Rising inflation and how to alleviate it


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It is no secret that inflation is extremely high. Inflation rates topped at 7% in December 2021, the highest rate since 1982. Inflation, the average increase in prices or goods and services, can be beneficial in some ways, such as making loans easier to pay off, but inflation negatively affects costs of living. For example, meat prices have skyrocketed in recent months; many meat packing companies insist that the price increases are due to supply chain issues and feed increases, but amidst this crisis, many companies are reporting record profits. The stock price of Tyson foods, one of the biggest meat packing companies in the U.S., has doubled since the start of the pandemic. So how can companies claim that inflation is ‘forcing’ them to increase prices, but are making more money than ever?
Good jobs are at a premium right now. Many states still follow the 2009 federal minimum wage of $7.25/hour, which is about $5.58 in 2022 dollars, or $14,500 per year. You cannot live off of minimum wage in most states due to the skyrocketing cost of rent in recent years. And even with that little money, workers often earn less — a study from the Economic Policy Institute found that in just three cities, employers stole over $3 billion from workers in one year through forced overtime and other malicious tactics. This in turn means that they often have to rely on food stamps and in the end, American taxpayers have to pay for wage theft. Another major issue is forced overtime, which essentially causes employers to often get more labor for the same amount of money, with the threat of firing or other punishment looming over the laborers’ heads. Capitalism requires a lower class that can be strong-armed into acquiescing through threat of replacement; we cannot allow them to win.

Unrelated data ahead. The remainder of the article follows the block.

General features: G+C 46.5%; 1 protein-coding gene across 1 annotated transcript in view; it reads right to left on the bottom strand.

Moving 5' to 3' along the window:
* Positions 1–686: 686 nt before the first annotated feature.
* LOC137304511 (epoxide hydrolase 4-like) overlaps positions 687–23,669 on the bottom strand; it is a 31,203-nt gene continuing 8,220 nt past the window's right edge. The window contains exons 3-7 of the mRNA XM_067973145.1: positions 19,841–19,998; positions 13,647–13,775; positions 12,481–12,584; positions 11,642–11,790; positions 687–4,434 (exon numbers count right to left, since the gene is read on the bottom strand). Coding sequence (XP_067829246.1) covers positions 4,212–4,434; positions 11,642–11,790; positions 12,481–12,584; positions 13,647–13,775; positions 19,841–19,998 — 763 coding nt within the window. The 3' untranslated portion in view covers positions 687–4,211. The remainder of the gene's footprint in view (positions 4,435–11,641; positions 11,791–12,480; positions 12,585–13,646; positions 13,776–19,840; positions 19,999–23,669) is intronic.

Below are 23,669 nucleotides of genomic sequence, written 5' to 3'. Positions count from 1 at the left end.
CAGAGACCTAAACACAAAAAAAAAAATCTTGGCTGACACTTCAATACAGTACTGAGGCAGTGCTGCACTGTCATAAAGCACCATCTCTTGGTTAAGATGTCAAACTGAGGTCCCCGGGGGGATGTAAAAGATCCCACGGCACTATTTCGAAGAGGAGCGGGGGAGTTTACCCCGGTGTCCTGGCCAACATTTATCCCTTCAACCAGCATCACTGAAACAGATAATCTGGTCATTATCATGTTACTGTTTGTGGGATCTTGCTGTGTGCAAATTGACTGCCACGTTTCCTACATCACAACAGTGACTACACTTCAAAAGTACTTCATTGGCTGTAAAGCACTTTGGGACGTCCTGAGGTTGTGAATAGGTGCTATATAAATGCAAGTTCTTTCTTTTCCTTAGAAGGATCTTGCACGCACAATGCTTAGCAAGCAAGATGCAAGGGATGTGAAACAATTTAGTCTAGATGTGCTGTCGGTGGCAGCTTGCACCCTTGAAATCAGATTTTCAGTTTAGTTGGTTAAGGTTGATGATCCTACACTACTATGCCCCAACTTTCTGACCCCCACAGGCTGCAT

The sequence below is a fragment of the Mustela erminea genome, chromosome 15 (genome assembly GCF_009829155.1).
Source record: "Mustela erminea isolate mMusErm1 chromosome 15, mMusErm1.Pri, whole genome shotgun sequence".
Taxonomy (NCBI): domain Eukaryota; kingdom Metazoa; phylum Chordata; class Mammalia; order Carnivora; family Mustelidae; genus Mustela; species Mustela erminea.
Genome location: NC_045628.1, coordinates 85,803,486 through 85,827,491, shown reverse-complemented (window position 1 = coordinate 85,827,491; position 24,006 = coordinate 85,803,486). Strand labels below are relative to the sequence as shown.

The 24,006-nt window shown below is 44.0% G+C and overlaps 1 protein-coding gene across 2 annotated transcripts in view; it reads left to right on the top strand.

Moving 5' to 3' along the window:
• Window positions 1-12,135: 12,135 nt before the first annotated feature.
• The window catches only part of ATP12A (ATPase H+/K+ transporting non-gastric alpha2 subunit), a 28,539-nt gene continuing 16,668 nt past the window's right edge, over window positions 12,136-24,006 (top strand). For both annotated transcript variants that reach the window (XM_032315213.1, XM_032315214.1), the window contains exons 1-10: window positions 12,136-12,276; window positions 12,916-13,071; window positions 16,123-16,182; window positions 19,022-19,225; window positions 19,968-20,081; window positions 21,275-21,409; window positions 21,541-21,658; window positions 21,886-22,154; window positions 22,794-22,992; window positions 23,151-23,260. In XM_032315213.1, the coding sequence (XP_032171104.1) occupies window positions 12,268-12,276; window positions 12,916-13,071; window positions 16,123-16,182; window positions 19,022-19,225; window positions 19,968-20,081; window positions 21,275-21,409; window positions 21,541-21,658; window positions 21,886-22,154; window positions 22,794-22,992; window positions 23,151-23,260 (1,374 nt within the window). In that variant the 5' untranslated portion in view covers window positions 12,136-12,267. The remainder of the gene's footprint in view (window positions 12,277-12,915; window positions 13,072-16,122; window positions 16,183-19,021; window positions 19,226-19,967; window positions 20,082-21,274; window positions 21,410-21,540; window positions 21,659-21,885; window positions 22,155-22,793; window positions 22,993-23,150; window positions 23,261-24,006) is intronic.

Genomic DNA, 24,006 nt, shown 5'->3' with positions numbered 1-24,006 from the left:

Of course, workers can fight these abuses — but that often has its own myriad of problems. Less than 10% of workers are unionized these days, down from almost 35% half a century ago. A lack of unions prevents workers from standing up for themselves in groups, which advantages the employers. Workers individuals have much less power and standing than an organized group of workers. With companies using scare tactics and even hiring professional “union-busting” consultants, workers have almost no options to hold employers accountable these days. Many contracts discuss “forced arbitration,” buried deep in the fine print, that massively favors employers, letting them steal outrageous sums from working Americans; by some estimates, more than $12.6 billion in 2019 according to the National Employment Law Project. With less agency and no power, workers can’t do much but sit back and slave away without any hope for accountability. The costs of “inflation” usually burden the producer and consumers rather equally, but companies are making record-breaking profit margins even despite this “inflation.” So what can we do?
Technically, the simplest option is to pass legislation banning forced overtime, mandatory arbitration and increasing the federal minimum wage — but that is not very realistic. The much more realistic method is to encourage workers to unionize — union dues may put pressure on workers in the short term, but it is an investment that will net them better wages and working conditions in the future. Another big step would be banning the mislabelling of full-time employees as independent contractors, letting companies save big on benefits, a policy that is already gaining traction. 20 states have already banned this practice, of which California is part of.
I’m not saying it will be easy — it won’t — but we have to try. Workers used to have 84 hour work weeks, , but today we have 40 hours per week, at least that is how it is supposed to be. If you can, join a union and encourage your congresspeople to vote for worker protections. No matter how removed you may be from this issue, it is nonetheless important for millions of Americans and billions of workers worldwide — and the working class will never truly be free until they are on an equal playing field with firms.

This is not legal advice.